A Ukrainian soldier inspecting a destroyed Russian T-72 tank in Lukianivka, near Kyiv, on Sunday.Credit…Serhii Nuzhnenko/Reuters

Mr. Budanov, Ukraine’s military intelligence chief, predicted the Ukrainian Army would repel Russian forces as the fighting descended into an all-out guerrilla war.

“The season of a total Ukrainian guerrilla safari will soon begin,” he said. “Then there will be one relevant scenario left for the Russians: how to survive.”

More than 1,100 civilians have been killed since the war in Ukraine began, including at least 99 children, according to the United Nations High Commissioner for Human Rights in a report released Sunday that cautioned that the actual figures might be “considerably higher.” An additional 1,790 civilians have been wounded, including 126 children, the report added.

With many areas of Ukraine still bogged down by the conflict, many of the dead and wounded cannot be counted, the United Nations said. Left out of the U.N. report was the besieged city of Mariupol, where Russian forces hit a theater this month that hundreds of civilians were using as a bomb shelter, killing some 300 people, according to local officials.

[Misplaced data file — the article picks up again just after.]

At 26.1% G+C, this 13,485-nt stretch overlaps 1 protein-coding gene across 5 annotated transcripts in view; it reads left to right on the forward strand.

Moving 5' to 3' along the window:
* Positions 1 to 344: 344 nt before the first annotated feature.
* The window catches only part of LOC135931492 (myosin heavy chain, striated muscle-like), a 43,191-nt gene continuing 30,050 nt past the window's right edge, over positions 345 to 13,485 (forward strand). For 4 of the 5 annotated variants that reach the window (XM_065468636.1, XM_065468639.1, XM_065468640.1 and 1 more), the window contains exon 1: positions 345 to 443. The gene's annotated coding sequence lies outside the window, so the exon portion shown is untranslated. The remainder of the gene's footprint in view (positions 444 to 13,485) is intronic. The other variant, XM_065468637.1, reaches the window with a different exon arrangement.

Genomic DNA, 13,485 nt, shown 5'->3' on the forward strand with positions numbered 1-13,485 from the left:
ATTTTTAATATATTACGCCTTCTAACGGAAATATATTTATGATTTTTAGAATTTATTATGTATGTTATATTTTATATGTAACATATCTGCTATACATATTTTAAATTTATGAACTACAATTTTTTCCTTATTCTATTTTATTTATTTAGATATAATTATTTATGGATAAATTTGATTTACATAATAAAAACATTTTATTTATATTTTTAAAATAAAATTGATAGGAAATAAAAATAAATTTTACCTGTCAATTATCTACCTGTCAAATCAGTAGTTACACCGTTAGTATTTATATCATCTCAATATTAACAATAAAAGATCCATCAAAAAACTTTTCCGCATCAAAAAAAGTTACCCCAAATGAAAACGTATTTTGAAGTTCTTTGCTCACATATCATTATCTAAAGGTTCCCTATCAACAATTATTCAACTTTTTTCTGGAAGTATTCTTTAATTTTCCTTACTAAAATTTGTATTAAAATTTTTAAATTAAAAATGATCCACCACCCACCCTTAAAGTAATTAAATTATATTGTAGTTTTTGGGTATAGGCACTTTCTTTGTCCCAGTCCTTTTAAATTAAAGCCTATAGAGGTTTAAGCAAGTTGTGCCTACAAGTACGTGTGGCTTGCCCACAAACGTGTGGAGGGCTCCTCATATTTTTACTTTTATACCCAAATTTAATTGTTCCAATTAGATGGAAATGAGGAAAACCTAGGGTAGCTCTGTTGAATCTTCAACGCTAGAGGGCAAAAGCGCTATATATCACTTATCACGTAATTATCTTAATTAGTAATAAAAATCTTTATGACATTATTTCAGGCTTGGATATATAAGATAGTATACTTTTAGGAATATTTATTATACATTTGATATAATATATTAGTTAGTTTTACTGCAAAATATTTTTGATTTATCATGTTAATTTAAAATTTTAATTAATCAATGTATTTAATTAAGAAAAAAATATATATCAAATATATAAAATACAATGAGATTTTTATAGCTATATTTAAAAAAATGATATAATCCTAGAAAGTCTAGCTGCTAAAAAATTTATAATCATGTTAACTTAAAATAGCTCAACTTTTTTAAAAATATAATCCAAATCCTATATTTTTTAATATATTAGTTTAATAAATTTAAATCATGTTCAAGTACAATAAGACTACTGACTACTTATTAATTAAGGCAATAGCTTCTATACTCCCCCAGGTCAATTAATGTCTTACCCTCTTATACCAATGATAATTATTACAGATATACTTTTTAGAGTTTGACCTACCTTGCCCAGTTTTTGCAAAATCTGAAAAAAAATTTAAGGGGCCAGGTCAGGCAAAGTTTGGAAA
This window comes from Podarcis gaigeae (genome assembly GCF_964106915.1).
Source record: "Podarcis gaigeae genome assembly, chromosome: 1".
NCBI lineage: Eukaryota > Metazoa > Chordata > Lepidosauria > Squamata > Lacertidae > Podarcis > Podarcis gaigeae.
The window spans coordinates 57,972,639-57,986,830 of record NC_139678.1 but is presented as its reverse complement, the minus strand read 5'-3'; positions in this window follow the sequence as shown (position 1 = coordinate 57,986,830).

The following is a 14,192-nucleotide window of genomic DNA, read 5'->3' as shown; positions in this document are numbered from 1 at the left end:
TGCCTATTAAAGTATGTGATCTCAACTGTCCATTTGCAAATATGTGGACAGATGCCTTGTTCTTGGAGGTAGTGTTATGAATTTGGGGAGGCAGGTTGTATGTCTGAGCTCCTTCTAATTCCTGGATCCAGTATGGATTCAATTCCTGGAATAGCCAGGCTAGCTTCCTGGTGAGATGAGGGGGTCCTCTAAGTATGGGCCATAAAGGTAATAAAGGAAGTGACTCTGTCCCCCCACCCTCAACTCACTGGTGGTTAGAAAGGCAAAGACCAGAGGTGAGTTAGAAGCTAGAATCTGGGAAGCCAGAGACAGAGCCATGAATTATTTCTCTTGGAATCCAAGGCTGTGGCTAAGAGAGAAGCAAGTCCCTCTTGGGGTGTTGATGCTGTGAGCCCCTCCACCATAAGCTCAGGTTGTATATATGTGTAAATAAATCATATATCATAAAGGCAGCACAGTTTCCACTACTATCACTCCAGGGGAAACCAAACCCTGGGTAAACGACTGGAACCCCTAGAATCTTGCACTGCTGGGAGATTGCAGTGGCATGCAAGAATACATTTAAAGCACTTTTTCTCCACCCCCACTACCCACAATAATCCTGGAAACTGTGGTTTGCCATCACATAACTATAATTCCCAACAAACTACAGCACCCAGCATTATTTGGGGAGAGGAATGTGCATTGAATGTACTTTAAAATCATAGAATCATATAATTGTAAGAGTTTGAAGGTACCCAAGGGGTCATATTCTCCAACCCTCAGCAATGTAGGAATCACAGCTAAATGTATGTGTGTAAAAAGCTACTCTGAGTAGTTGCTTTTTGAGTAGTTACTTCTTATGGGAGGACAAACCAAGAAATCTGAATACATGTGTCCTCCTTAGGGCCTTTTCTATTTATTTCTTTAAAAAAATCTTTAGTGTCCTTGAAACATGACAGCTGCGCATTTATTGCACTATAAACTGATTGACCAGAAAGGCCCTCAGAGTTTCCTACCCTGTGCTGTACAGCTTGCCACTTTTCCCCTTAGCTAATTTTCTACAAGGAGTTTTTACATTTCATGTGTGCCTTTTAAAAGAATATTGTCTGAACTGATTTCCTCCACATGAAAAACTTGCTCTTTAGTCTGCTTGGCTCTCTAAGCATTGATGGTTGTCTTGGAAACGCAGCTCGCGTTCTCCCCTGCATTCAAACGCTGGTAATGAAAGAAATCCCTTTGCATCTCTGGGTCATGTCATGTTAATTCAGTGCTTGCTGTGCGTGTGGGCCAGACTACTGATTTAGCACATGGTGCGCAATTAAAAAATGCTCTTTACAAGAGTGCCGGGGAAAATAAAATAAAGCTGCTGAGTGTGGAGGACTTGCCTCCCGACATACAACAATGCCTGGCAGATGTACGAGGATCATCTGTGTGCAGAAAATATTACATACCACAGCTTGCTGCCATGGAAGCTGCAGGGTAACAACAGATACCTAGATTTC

As President Biden returned home from a visit with NATO allies in Europe and with Ukrainian refugees in Poland, President Zelensky urged him and other Western leaders to give Ukraine tanks, planes and missiles to help fend off Russian forces.

“Ukraine cannot shoot down Russian missiles with shotguns, with machine guns,” he said. “And it is impossible to break the blockade in Mariupol without a sufficient number of tanks, other armored vehicles and, of course, aircraft.”

“Thousands of people — citizens, civilians who are dying there in the blockade — know that,” he added. “The United States knows it. All European politicians know it. We have told everyone.”

The interior of the Regional State Administration office in Kharkiv, Ukraine, on Sunday.Credit…Roman Pilipey/EPA, via Shutterstock

Mr. Zelensky’s remarks came as American officials scrambled Sunday to clarify that the United States does not have a policy of regime change in Russia, after Mr. Biden said at the end of a speech in Poland on Saturday that Russia’s leader, Vladimir V. Putin “cannot remain in power.”

Secretary of State Antony J. Blinken said the president had simply meant Mr. Putin could not be “empowered to wage war” against Ukraine or anywhere else.

French and British officials distanced themselves from Mr. Biden’s remarks. When asked about them in an interview on Sunday, France’s president, Emmanuel Macron, said he would not use such language, adding that there should be no escalation — in words or actions.

Reporting was contributed by Ivan Nechepurenko from Istanbul, Maria Varenikova from Kyiv, Marc Santora from Krakow, Poland, Austin Ramzy from Hong Kong and Valerie Hopkins from Lviv, Ukraine. Maria Abi-Habib also contributed reporting.